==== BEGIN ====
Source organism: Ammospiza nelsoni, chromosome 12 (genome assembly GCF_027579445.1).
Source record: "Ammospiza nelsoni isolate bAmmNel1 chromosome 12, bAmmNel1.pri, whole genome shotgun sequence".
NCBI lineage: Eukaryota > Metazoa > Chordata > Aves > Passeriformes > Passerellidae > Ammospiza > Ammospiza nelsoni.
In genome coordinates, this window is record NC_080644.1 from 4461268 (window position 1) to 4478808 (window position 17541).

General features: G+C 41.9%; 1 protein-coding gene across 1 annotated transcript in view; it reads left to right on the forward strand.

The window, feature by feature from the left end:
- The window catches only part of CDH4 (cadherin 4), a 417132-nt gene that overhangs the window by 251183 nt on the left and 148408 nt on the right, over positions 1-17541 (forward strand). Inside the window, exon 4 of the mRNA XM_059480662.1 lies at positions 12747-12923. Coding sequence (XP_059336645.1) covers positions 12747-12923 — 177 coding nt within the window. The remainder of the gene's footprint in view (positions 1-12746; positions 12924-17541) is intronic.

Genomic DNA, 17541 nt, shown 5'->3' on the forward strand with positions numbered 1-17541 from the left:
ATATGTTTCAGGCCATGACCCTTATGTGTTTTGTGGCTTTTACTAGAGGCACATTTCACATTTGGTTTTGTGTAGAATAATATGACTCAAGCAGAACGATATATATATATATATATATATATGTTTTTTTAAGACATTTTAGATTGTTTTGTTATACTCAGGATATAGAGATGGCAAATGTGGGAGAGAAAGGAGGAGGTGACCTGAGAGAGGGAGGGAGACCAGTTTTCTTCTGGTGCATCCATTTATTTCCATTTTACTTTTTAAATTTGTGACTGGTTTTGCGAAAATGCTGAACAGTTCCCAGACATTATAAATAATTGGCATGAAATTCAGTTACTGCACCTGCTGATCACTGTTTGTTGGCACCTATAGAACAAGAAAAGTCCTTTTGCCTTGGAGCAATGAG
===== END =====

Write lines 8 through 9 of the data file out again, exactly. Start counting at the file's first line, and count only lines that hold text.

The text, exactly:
Genomic DNA, 17541 nt, shown 5'->3' on the forward strand with positions numbered 1-17541 from the left:
ATATGTTTCAGGCCATGACCCTTATGTGTTTTGTGGCTTTTACTAGAGGCACATTTCACATTTGGTTTTGTGTAGAATAATATGACTCAAGCAGAACGATATATATATATATATATATATATGTTTTTTTAAGACATTTTAGATTGTTTTGTTATACTCAGGATATAGAGATGGCAAATGTGGGAGAGAAAGGAGGAGGTGACCTGAGAGAGGGAGGGAGACCAGTTTTCTTCTGGTGCATCCATTTATTTCCATTTTACTTTTTAAATTTGTGACTGGTTTTGCGAAAATGCTGAACAGTTCCCAGACATTATAAATAATTGGCATGAAATTCAGTTACTGCACCTGCTGATCACTGTTTGTTGGCACCTATAGAACAAGAAAAGTCCTTTTGCCTTGGAGCAATGAG